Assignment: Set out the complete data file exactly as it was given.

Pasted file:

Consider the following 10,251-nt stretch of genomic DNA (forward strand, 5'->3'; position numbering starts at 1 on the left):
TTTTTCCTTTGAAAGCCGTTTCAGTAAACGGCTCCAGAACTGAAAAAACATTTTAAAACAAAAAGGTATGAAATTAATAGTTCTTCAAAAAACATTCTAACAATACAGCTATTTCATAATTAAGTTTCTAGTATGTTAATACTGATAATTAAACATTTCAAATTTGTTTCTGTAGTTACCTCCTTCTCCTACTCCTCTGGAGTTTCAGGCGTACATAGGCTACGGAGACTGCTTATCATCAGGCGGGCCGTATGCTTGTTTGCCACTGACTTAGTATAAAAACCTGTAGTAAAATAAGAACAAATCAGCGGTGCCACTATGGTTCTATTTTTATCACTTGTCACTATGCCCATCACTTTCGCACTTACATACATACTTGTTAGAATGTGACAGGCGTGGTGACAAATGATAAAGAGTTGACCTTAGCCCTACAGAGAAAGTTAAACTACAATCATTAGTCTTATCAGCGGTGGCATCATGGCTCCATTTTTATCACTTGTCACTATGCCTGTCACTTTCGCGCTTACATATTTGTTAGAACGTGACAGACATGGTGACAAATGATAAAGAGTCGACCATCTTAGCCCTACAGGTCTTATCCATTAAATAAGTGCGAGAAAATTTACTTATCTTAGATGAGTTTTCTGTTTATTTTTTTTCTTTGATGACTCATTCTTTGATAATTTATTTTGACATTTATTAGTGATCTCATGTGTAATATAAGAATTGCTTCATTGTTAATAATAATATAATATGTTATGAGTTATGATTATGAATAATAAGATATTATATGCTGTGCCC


Consider the following 10,251-nt stretch of genomic DNA (forward strand, 5'->3'; position numbering starts at 1 on the left):
TTTTTCCTTTGAAAGCCGTTTCAGTAAACGGCTCCAGAACTGAAAAAACATTTTAAAACAAAAAGGTATGAAATTAATAGTTCTTCAAAAAACATTCTAACAATACAGCTATTTCATAATTAAGTTTCTAGTATGTTAATACTGATAATTAAACATTTCAAATTTGTTTCTGTAGTTACCTCCTTCTCCTACTCCTCTGGAGTTTCAGGCGTACATAGGCTACGGAGACTGCTTATCATCAGGCGGGCCGTATGCTTGTTTGCCACTGACTTAGTATAAAAACCTGTAGTAAAATAAGAACAAATCAGCGGTGCCACTATGGTTCTATTTTTATCACTTGTCACTATGCCCATCACTTTCGCACTTACATACATACTTGTTAGAATGTGACAGGCGTGGTGACAAATGATAAAGAGTTGACCTTAGCCCTACAGAGAAAGTTAAACTACAATCATTAGTCTTATCAGCGGTGGCATCATGGCTCCATTTTTATCACTTGTCACTATGCCTGTCACTTTCGCGCTTACATATTTGTTAGAACGTGACAGACATGGTGACAAATGATAAAGAGTCGACCATCTTAGCCCTACAGGTCTTATCCATTAAATAAGTGCGAGAAAATTTACTTATCTTAGATGAGTTTTCTGTTTATTTTTTTTCTTTGATGACTCATTCTTTGATAATTTATTTTGACATTTATTAGTGATCTCATGTGTAATATAAGAATTGCTTCATTGTTAATAATAATATAATATGTTATGAGTTATGATTATGAATAATAAGATATTATATGCTGTGCCC